Putting something in the MOU–an MOU that still has not been produced, mind you, because Think Rubix’s lawyer continues to play games and risk getting the city sued again–that says that “sponsorship funds raised are strictly for the use of [LITfest] programming and operations” is not exactly true if some percentage of those funds are just for Think Rubix (or the Foundation for Social Impact) to keep.
The third issue with the video is that it brings me back to why Think Rubix? When Think Rubix was putting together their response to the Request for Qualifications, much of which appears to have been done on the day it was due, they did not understand the scope of the work that the RFQ was asking for, by their own admission in that video.
Rather than say, “hey, we didn’t realize that you wanted us to handle actual fundraising stuff, despite the four references to fundraising in the RFQ, so I don’t think we can do this for less than $50,000,” Think Rubix took the approach of, “if we do more than the scope of the RFQ [even though we already admitted that we didn’t understand the scope], how can you pay us more than $45,000.” To which the city could (and should) have said, “It was on you to understand the scope of the RFQ before you responded, which is why we literally had a period during which you could have asked these questions.”
Or the city could have responded, “that’s fine, we’ll just have to get board approval for this, which we also noted was a possibility in the RFQ.” Either of these responses would be totally fine.
Instead, the City of Little Rock, through Kendra Pruitt, responded with, essentially, “Well, we don’t want the Board thinking we’re just having a party, so we need to keep this contract under $50,000, but we can probably funnel you some of the money that we, the city, are going to ask city businesses for, just as long as it doesn’t show up in this contract.”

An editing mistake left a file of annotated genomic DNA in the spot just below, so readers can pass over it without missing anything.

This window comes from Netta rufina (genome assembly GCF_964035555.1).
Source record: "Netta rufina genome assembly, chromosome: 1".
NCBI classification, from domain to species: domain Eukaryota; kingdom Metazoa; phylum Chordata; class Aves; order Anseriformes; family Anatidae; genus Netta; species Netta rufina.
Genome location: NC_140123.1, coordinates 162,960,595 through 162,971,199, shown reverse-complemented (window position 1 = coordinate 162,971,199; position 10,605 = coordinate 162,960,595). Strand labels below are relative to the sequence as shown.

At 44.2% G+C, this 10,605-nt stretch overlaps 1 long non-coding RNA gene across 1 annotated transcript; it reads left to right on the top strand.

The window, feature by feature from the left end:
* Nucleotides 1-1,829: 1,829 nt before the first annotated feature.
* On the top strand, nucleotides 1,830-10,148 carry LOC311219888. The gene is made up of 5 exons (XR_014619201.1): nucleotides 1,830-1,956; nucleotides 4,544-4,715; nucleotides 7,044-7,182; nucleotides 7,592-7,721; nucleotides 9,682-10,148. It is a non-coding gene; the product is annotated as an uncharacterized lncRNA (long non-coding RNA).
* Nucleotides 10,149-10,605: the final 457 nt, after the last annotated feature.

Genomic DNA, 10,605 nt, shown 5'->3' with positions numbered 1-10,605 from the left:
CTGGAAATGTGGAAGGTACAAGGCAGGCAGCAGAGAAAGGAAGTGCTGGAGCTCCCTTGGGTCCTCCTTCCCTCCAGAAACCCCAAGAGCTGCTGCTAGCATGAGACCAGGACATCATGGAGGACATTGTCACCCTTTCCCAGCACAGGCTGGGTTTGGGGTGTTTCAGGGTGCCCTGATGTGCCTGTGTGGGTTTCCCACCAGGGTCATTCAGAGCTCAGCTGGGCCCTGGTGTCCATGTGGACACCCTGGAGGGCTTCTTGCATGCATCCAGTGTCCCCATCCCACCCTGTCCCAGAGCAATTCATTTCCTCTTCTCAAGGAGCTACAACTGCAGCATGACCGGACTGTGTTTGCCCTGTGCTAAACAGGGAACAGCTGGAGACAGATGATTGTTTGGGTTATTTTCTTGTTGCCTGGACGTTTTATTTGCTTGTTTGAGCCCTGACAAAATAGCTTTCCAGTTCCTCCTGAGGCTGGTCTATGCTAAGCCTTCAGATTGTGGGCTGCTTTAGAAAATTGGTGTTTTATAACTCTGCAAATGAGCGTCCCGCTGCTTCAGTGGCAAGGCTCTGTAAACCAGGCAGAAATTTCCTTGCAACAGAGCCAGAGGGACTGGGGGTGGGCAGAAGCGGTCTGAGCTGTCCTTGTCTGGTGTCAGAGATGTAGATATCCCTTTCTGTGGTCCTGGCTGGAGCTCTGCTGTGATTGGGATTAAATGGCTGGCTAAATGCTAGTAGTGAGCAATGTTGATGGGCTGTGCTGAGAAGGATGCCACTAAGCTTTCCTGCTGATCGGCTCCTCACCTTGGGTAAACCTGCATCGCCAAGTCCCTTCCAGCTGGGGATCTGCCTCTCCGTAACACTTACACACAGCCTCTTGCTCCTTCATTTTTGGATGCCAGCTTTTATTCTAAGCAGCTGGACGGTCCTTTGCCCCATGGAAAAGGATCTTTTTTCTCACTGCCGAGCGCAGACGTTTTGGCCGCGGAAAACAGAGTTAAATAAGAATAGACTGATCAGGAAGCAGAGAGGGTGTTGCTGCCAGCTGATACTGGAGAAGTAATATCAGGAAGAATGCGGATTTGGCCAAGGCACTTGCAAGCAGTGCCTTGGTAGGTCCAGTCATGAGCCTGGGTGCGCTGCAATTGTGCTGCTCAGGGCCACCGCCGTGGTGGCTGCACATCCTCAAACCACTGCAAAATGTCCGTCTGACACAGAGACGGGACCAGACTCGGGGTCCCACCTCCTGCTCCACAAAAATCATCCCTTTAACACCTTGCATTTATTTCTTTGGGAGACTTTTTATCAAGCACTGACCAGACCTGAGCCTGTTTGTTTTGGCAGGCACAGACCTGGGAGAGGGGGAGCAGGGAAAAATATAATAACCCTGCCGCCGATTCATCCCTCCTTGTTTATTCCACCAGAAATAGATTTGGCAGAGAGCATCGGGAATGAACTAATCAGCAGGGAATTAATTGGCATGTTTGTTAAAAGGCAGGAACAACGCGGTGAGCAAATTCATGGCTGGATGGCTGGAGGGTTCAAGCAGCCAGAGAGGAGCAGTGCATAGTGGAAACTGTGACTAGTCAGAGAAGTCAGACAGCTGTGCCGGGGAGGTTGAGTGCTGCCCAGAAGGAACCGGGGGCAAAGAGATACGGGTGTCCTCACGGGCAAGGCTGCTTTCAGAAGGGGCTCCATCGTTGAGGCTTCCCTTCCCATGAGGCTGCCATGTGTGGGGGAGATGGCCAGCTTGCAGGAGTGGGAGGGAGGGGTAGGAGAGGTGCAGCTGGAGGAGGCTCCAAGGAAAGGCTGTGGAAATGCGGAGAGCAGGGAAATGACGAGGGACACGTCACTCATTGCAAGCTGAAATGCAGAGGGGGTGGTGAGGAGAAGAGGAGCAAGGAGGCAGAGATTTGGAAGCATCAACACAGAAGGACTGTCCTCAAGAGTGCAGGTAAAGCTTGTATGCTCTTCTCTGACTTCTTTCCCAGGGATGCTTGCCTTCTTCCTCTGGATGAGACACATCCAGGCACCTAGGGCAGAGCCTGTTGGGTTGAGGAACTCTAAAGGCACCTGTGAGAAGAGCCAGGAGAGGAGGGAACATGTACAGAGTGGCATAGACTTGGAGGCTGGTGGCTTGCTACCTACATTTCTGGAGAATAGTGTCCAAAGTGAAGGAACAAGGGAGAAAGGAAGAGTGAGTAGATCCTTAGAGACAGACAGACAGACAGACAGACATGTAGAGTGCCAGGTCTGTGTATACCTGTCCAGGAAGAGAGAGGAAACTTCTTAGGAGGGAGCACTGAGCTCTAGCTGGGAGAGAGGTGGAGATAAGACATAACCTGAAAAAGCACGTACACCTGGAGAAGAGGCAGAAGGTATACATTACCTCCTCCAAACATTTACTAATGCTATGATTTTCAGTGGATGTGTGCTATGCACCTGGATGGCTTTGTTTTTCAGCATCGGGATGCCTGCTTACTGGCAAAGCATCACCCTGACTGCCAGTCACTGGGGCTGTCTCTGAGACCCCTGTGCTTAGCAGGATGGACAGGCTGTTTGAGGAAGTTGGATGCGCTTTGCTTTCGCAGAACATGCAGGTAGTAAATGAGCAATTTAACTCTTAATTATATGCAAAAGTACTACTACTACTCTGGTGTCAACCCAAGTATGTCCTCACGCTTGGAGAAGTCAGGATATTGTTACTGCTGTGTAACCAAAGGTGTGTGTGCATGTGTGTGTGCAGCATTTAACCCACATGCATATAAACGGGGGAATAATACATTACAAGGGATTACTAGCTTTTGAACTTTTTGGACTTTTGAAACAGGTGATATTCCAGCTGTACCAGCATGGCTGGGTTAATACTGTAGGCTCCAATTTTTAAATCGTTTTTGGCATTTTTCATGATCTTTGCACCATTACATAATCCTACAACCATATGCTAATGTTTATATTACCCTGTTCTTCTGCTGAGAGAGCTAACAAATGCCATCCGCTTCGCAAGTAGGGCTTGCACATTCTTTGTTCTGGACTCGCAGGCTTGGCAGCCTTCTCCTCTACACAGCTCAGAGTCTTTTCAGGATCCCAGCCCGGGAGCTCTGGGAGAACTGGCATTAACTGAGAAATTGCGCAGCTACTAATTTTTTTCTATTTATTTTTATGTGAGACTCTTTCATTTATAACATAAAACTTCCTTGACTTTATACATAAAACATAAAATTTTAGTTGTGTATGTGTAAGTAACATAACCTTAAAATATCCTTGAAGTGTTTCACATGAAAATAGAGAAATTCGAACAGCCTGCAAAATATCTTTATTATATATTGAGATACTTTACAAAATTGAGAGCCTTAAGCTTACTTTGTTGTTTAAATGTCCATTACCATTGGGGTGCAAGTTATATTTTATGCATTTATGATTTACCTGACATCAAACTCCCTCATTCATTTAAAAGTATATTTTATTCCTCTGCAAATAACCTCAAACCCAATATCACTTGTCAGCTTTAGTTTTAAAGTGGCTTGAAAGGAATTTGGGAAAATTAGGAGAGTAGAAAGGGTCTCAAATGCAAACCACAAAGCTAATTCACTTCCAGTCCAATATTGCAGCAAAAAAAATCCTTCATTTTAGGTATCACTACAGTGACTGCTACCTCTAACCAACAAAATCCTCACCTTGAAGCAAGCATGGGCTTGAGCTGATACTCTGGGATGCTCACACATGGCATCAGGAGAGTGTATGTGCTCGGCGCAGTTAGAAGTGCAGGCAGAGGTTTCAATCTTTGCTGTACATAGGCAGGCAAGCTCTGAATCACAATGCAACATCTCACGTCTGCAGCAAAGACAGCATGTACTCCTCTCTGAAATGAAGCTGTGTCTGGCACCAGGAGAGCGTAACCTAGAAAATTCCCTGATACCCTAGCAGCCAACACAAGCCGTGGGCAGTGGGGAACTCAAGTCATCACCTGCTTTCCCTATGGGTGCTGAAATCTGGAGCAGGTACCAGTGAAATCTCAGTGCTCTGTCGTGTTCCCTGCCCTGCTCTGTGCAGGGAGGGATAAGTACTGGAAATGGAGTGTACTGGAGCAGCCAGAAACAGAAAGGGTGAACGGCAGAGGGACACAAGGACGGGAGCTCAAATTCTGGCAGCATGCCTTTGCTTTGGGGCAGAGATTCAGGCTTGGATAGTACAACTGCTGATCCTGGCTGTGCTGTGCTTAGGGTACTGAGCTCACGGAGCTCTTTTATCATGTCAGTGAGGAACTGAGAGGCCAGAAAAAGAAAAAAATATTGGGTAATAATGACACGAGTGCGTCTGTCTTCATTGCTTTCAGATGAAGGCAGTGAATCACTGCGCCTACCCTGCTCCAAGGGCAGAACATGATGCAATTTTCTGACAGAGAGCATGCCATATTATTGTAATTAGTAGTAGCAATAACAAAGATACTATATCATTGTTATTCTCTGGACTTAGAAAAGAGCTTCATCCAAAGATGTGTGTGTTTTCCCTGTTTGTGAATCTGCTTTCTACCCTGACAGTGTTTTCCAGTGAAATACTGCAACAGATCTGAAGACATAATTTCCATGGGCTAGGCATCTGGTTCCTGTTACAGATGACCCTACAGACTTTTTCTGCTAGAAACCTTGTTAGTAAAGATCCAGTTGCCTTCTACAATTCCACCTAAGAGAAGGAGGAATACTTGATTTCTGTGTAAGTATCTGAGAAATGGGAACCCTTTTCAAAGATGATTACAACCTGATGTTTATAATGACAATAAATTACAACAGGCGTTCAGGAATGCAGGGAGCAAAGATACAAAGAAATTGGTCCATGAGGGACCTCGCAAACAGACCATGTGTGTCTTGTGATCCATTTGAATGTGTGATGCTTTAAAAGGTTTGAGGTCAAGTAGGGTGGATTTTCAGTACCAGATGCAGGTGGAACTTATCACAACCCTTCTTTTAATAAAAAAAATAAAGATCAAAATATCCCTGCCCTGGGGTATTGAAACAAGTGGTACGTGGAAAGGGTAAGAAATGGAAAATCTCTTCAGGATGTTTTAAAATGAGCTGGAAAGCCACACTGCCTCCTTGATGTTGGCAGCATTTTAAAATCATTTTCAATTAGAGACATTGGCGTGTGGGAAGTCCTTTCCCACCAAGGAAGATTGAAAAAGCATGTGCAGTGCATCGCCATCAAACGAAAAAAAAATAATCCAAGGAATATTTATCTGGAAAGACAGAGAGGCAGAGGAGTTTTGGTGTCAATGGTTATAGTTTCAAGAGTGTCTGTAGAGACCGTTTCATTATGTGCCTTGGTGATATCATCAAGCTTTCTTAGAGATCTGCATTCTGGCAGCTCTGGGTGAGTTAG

Then, months after the contract was negotiated, when Think Rubix again mentioned getting a cut of the sponsorship money by having their own 501(c)(3) “charity” handle the money and keep 10%, the city could (and should) have responded, “we can’t have your nonprofit handle the money because that’s not what the contract says; besides we didn’t agree to 10% off the top, we only said that we would use any sponsorship dollars to cover additional payments to you for additional work outside the scope of the RFQ.” Heck, the city could have noted that, at that point in late June/early July when Think Rubix was trying to arrange the 10% cut, that almost nothing had been done, so it was difficult to see why Think Rubix was already asking about additional money.
Instead, Kendra Pruitt just said, “blame the mayor and get [Think Rubix] to 5-7%”
The specific percentage, however, is not the issue.
Whether it was 1%, 10%, or 100% of the sponsorship dollars, the issue is that this was a plan to get additional money to Think Rubix, outside the scope and requirements of the actual contract, and it was a plan that was in place in one form or another from the very first meeting about the contract.
Worse, it is a plan that they came up with specifically to side-step having the Little Rock Board of Directors aware of what was actually being spent.
UPDATE 9/30/2022: It seems we are not the only ones who are concerned about this obviously dishonest ploy to get above $50,000 without Board of Directors approval. City Attorney Tom Carpenter sent a letter yesterday to Mayor Frank Scott and the Little Rock Board of Directors, laying out much the same argument, and expressing concern about why the video had not been provided and why Kendra Pruitt was promising far more than $45,000 at the very first procurement meeting.
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And you have lovely eyes.↩